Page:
Men in Black: International is the rare reboot picture that makes me question whether any film in the franchise was any good to begin with. It looks and feels like the preceding trilogy. The setting is a comic book world populated by covert aliens, some of which are hunted by or hunting equally-covert agents of the law donning black shades and slick suits. The appearance of energy comes in the form of quippy Men in Black, distinct alien character designs, and shiny silver weaponry that shoot beams of colored lights.
Listen, I’m a cynical man—so much so that oftentimes I find myself more excited by the number crunching that goes along with super hero blockbusters than I am about the films themselves—but there is a moment in Avengers: Endgame that is awesome in the traditional sense of the word; it fills one with a sense of awe.
It is a moment in the doorway of the film’s climax (to its back is a climactic sequence, in its own right), and it succeeds as a fulfilling moment solely because the business mechanisms that comprise Marvel Studios have allowed for the latitude to make such a broadly fan-service gesture a genuine emotional high point.
In Lake Tahoe, 1969, four guests arrive at the El Royale, a motel that sits at the borderline between Nevada and California. A painted line divides the parking lot and the motel interior in half. “You can choose to stay in the great state of California,” desk clerk Miles (Lewis Pullman) explains, with a practiced sweep of his arm. “Or you can choose to stay in the great state of Nevada.”
Miles seems to be the sole employee in the establishment. He does the housekeeping. He tends the bar. He doles out the keys. And he watches who management tells him to watch.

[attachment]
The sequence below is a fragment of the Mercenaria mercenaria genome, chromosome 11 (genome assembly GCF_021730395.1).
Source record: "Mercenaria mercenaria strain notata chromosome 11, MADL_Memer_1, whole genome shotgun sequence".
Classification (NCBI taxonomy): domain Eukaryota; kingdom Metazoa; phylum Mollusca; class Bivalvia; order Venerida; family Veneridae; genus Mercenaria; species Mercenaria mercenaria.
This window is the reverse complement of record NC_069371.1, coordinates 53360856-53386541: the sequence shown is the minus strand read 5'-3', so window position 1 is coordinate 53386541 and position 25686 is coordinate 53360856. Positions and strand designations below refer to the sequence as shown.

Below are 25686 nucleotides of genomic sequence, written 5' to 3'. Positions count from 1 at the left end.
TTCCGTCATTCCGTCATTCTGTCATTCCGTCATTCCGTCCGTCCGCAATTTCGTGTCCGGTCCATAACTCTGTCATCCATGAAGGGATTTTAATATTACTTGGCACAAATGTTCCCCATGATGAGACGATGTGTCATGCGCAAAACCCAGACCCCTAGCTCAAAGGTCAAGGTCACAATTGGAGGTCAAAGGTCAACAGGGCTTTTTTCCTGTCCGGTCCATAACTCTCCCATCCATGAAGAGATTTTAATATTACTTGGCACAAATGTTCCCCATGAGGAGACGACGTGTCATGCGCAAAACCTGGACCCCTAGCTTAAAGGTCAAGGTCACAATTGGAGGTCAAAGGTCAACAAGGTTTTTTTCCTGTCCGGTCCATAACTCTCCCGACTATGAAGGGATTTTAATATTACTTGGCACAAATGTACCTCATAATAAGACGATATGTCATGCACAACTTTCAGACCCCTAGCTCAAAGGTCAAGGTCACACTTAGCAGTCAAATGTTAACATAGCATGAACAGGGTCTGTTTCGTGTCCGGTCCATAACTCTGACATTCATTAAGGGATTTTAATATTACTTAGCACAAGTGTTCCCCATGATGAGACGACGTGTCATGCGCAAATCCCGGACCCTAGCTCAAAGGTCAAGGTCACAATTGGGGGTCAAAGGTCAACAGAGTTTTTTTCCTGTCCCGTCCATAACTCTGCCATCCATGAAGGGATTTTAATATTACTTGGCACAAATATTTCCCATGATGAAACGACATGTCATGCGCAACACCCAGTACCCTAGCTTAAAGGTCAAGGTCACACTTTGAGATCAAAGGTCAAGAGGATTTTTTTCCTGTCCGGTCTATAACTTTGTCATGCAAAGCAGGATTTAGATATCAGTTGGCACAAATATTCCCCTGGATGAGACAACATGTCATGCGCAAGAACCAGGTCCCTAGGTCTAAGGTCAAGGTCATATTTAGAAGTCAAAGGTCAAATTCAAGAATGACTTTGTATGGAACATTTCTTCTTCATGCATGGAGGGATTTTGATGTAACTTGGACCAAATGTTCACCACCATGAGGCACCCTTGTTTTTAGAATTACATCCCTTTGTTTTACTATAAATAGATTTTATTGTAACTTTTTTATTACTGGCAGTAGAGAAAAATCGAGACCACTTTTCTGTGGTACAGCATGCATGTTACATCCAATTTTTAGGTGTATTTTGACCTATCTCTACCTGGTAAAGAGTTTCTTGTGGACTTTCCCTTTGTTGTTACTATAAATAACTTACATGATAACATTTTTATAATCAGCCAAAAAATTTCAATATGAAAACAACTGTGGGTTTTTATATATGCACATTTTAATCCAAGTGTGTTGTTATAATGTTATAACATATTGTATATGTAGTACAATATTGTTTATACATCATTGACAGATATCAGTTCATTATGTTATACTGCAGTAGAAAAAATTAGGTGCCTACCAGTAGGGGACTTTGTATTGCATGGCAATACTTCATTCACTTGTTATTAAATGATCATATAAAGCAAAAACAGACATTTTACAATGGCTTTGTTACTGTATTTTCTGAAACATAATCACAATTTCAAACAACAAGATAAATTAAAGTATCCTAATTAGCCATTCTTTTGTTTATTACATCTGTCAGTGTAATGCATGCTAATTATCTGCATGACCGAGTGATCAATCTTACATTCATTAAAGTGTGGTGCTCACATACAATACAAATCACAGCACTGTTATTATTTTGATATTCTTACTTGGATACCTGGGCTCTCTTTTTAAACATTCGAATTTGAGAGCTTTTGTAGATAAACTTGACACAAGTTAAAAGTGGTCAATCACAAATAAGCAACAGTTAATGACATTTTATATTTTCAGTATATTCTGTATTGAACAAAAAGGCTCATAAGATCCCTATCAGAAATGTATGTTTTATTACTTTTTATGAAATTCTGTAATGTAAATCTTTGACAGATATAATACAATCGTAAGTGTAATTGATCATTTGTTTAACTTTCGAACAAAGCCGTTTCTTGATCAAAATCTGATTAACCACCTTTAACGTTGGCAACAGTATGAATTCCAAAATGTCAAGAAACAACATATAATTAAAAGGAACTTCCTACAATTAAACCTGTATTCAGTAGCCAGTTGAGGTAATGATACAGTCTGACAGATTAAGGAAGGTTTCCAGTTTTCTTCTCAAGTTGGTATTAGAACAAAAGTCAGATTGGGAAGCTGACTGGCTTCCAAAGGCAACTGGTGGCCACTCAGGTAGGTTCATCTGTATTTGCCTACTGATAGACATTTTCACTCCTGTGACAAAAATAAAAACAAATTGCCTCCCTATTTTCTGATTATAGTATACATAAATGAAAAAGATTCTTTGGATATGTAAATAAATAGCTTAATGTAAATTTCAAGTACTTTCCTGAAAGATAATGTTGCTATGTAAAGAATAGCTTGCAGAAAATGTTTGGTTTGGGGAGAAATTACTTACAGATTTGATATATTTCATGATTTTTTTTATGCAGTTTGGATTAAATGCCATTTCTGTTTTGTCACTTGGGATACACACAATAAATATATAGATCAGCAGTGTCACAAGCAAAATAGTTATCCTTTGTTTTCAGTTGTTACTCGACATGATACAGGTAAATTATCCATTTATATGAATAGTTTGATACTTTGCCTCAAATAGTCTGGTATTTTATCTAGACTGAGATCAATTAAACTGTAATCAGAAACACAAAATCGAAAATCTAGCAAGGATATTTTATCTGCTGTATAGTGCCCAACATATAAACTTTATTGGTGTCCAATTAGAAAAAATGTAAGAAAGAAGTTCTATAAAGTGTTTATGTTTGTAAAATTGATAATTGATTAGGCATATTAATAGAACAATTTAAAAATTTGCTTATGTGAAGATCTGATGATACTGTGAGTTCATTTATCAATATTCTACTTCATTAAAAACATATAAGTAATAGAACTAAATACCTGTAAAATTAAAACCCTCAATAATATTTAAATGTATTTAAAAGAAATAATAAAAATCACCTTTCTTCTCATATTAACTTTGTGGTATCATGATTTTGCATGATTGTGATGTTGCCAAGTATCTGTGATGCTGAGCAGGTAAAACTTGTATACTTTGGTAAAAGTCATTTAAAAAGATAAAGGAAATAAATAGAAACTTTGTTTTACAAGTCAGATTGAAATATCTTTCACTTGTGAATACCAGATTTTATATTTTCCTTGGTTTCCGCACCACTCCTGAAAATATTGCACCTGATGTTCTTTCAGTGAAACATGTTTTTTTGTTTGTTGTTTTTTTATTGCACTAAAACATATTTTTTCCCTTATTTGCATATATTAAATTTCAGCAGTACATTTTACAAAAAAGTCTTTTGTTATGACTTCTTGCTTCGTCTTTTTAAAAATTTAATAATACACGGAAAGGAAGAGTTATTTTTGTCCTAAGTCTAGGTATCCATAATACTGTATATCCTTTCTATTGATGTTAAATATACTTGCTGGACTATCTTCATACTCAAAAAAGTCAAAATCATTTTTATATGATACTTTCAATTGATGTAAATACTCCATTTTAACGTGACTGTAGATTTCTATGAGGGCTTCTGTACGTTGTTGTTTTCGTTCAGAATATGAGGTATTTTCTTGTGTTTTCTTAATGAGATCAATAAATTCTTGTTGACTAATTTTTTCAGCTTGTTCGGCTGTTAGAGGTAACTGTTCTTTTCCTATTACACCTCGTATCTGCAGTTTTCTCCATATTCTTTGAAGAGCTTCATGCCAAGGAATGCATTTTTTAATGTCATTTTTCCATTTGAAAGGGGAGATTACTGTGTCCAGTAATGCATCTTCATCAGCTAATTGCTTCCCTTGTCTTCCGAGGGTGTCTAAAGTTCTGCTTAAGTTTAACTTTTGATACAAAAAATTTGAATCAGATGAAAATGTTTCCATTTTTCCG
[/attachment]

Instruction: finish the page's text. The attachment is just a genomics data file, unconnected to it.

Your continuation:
Hollywood, ever since it has had the capability to make them, loves their epics. Ben-hur. Lawrence of Arabia. Spartacus. And now Avengers: Infinity War, an epic that has been running for 10 years. And that isn’t a figurative statement.
Sure, you can walk into your multiplex, purchase a ticket to Marvel’s latest having seen none of their previous films, and understand at the most basic plot level what is happening in the film. But this is really a film made for those who have committed to the franchise from the beginning. It is a culmination of 10 years, 18 films, and 38 hours of screentime.
And I’ve been using runtime as an excuse for not watching Ben-hur, Lawrence of Arabia, and Spartacus…
There is a lot on the surface of 12 Strong that has been done in war films before, again and again. Grunt soldier characters act like they do in every other movie. Fire-fight sequences involve everyone we don’t care about falling down dead, and everyone that has been established as a character surviving despite being amid insurmountable danger. Themes of camaraderie and learning to think differently about your fellow man abound. Etcetera. Etcetera.
With this, there is plenty of scenes that play out, down to the lines themselves, exactly as you would expect.
Thor: Ragnarok is a messy film. It’s main villain Hela (played with scenery-chewing glee by Cate Blanchett) is side-lined for most of the film. As is Asgard, the place that is in mortal danger from the Goddess of Death that is Thor’s (Chris Hemsworth) sister.
Do not be fooled. This is the main conflict of the film’s plot. Although, for the most part, Thor and pals are relegated to another world entirely.